Tom Hood - Biography


Hood was born at Lake House, Leytonstone, England, the son of the poet Thomas Hood and his wife. After attending University College School and Louth Grammar School, he entered Pembroke College, Oxford, in 1853. There he studied for the Church and passed all the examinations for the degree of BA, but did not graduate.

At Oxford he wrote his Farewell to the Swallows (1853) and Pen and Pencil Pictures (1854). He began to write for the Liskeard Gazette in 1856, and edited that paper in 1858-1859. In 1861 he wrote Quips and Cranks, and Daughters of King Daher, and other Poems. The next year, he published Loves of Tom Tucker and Little Bo-Peep, a Rhyming Rigmarole, followed in 1864 by Yere Vereker's Vengeance, a Sensation, and in 1865 by Captain Master's Children, a Novel, and Jingles and Jokes for the Little Folks. His novels included A Disputed Inheritance, Golden Heart, [A Lost Link, Captain Masters's Children (1865), and Love and Valour.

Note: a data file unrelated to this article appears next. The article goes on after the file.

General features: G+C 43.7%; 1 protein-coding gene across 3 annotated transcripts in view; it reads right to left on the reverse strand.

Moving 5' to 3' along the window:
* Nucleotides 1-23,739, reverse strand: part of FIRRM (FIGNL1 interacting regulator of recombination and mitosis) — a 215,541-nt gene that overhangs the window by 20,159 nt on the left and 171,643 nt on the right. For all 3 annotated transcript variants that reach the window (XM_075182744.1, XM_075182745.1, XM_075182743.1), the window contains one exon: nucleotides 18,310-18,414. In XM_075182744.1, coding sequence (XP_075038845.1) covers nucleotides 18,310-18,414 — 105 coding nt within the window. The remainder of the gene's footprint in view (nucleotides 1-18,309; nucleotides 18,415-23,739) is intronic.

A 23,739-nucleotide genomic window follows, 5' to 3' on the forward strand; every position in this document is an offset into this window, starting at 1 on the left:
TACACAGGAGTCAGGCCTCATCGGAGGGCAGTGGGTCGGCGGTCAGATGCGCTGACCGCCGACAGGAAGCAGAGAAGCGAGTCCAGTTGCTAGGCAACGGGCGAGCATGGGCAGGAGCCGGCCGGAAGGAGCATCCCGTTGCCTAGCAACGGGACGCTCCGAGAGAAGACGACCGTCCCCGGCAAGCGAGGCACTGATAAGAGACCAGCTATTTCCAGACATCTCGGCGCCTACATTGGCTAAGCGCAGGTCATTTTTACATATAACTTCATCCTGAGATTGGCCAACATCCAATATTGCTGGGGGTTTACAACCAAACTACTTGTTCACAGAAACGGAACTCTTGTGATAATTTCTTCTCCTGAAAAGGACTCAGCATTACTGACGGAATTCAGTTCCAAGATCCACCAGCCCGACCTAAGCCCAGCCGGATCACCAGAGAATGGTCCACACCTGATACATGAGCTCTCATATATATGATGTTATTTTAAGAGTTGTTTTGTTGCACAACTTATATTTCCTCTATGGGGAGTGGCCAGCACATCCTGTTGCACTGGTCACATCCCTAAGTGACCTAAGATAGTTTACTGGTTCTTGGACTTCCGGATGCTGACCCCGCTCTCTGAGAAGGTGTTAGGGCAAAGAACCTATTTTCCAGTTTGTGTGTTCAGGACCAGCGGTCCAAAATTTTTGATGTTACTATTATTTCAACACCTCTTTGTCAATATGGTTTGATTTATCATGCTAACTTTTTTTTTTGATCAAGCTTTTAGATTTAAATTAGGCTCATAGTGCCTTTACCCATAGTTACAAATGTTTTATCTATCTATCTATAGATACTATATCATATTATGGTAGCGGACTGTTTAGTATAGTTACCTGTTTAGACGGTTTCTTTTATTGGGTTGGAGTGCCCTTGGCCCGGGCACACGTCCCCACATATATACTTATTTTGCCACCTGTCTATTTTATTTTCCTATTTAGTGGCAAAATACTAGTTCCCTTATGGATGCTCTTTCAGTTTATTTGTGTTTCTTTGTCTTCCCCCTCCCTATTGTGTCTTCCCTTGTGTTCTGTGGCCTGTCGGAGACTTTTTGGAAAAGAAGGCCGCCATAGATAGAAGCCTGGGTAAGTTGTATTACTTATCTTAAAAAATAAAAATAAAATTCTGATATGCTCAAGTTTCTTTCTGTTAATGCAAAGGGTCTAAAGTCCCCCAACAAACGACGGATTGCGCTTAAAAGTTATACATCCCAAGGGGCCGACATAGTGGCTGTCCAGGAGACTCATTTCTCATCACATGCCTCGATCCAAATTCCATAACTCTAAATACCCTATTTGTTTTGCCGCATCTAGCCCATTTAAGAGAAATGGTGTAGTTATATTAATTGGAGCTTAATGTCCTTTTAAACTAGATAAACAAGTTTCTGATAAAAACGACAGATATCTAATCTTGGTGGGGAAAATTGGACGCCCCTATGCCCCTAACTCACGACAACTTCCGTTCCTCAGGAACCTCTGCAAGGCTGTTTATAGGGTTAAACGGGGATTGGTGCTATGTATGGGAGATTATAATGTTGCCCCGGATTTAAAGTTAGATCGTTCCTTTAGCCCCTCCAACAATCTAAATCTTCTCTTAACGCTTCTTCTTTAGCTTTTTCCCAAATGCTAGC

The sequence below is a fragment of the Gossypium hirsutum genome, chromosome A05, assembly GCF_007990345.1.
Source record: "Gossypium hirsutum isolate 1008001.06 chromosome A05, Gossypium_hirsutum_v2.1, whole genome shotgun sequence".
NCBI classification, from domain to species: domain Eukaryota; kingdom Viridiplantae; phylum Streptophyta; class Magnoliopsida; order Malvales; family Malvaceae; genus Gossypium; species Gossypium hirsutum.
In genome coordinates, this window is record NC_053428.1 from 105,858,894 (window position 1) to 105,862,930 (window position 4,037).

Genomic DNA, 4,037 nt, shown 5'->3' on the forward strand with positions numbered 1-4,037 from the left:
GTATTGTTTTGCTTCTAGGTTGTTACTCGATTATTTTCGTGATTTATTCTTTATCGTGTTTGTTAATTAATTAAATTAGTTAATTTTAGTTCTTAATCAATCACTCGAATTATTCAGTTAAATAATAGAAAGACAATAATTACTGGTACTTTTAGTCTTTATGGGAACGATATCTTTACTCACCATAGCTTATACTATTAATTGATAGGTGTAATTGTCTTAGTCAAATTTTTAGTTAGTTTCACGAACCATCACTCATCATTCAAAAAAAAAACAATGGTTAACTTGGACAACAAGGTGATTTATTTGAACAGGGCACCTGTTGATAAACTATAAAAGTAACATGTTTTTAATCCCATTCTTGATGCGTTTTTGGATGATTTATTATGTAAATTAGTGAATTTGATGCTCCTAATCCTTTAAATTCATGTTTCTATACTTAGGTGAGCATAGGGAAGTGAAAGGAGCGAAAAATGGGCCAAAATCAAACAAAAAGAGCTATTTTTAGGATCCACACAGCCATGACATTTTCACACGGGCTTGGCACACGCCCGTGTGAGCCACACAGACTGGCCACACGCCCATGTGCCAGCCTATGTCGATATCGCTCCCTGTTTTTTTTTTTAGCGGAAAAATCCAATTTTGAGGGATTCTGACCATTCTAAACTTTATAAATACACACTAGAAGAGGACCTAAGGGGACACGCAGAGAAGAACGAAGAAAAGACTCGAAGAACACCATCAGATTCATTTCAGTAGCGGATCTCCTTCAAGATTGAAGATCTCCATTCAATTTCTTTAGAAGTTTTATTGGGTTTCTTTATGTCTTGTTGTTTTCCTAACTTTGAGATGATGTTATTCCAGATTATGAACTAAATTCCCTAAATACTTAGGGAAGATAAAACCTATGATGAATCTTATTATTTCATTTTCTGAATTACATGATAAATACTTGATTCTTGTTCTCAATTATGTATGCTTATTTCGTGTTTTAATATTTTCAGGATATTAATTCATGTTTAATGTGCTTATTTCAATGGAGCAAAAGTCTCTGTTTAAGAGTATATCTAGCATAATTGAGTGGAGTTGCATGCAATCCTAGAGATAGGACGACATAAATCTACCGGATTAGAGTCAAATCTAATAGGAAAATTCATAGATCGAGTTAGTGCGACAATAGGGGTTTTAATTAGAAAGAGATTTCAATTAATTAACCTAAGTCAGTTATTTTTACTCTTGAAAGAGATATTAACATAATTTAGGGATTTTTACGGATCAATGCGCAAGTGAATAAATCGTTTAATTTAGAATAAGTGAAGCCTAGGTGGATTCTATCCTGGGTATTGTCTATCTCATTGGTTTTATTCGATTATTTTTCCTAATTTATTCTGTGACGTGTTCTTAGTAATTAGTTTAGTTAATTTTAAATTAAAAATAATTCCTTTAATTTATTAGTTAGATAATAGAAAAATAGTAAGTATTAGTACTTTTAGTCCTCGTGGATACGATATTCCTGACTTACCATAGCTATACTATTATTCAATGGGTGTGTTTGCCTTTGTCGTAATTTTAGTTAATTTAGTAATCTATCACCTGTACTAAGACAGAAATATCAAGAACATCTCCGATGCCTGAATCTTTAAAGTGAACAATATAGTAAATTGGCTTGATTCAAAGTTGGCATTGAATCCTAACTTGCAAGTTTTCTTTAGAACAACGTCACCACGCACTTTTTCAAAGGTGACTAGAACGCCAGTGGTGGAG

He also wrote two books on English verse composition, several children's books (in conjunction with his sister, Frances Freeling Broderip), and a body of magazine and journal articles. Hood drew with considerable facility, and illustrated several of his father's comic verses, some of which were collected in his father's book, Precocious Piggy.

Meanwhile, in 1860, the younger Hood obtained a position in the War Office, which he served for five years.

In 1865 he left when selected as editor of Fun, the comic paper, which became very popular under his direction.

In private life, Hood's geniality and sincere friendliness secured him the affection and esteem of a wide circle of acquaintance. Some of these friends became contributors to his publications. For example, he befriended the dramatist W. S. Gilbert, a frequent contributor to Fun. Hood wrote the burlesque, Robinson Crusoe; or, The Injun Bride and the Injured Wife (1867), together with Gilbert, H. J. Byron, H. S. Leigh and Arthur Sketchley. Hood's Fun gang also included playwright Thomas W. Robertson, among others. In 1867 he first issued Tom Hood's Comic Annual.

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